AmberAmber, which is fossilized pine tree sap, is like an ancient antique from historical times.
Demand is especially strong for amber with insects captured inside. "Amber is like a time capsule made and placed in the earth by nature herself," said David Federman, author of The Consumer Guide to Colored Gemstones. "It has helped paleontologists reconstruct life on earth in its primal phases. More than 1,000 extinct species of insects have been identified in amber."
The two main sources of amber on the market today are the Baltic states and the Dominican Republic. Amber from the Baltic states is older, and therefore preferred on the market, but amber from the Dominican Republic is more likely to have insect inclusions. Prices of amber can range from $20 to $40,000 or more.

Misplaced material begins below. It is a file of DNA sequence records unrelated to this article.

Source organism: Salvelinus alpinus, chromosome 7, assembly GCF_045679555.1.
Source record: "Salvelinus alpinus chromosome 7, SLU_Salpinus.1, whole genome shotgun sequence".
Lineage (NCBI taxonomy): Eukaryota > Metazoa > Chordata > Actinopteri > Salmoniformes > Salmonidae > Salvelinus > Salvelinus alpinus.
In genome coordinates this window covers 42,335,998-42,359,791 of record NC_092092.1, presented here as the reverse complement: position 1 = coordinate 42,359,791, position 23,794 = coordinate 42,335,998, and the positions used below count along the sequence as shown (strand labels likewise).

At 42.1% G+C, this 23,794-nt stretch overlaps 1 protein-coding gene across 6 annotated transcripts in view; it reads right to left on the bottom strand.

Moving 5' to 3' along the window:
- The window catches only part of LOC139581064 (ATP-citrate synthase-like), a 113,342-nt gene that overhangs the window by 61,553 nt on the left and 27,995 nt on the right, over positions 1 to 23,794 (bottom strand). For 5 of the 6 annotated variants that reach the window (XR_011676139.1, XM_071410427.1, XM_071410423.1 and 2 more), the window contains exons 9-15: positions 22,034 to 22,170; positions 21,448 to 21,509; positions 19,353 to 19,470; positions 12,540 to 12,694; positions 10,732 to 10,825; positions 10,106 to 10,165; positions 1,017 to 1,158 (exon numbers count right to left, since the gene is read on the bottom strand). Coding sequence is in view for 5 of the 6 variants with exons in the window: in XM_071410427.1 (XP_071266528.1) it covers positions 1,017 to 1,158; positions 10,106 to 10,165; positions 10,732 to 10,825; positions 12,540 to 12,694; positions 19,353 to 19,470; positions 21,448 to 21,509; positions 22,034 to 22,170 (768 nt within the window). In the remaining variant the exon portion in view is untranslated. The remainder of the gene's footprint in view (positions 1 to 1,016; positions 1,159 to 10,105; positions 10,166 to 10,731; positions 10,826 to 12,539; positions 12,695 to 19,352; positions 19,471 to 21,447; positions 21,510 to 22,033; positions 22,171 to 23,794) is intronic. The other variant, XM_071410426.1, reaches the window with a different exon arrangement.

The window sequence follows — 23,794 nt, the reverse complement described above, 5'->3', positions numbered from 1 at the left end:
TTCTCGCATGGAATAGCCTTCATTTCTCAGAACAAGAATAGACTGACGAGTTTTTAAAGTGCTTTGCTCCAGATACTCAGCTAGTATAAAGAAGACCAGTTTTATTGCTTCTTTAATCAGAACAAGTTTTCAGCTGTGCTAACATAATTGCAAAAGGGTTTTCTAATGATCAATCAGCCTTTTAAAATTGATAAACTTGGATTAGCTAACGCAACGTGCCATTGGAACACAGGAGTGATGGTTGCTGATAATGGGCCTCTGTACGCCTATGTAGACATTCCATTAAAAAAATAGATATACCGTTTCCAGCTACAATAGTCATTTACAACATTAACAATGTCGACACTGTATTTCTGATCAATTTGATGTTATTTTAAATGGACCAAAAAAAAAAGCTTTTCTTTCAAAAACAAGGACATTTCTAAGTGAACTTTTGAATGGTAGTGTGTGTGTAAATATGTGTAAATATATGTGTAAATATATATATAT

Fortunately for new amber enthusiasts, amber from the Baltic states is more available on the market than in previous years due to the liberalization of the economies of eastern Europe and the former Soviet Union. The largest mine in the Baltic region is in Russia, west of Kaliningrad.
Baltic amber is found in Lithuania, Latvia, Estonia, Poland, Russia, and occasionally washed up on the shores of the Baltic Sea as far away as Denmark, Norway, and England. Other amber sources include Myanmar (formerly Burma), Lebanon, Sicily, Mexico, Romania, Germany, and Canada.
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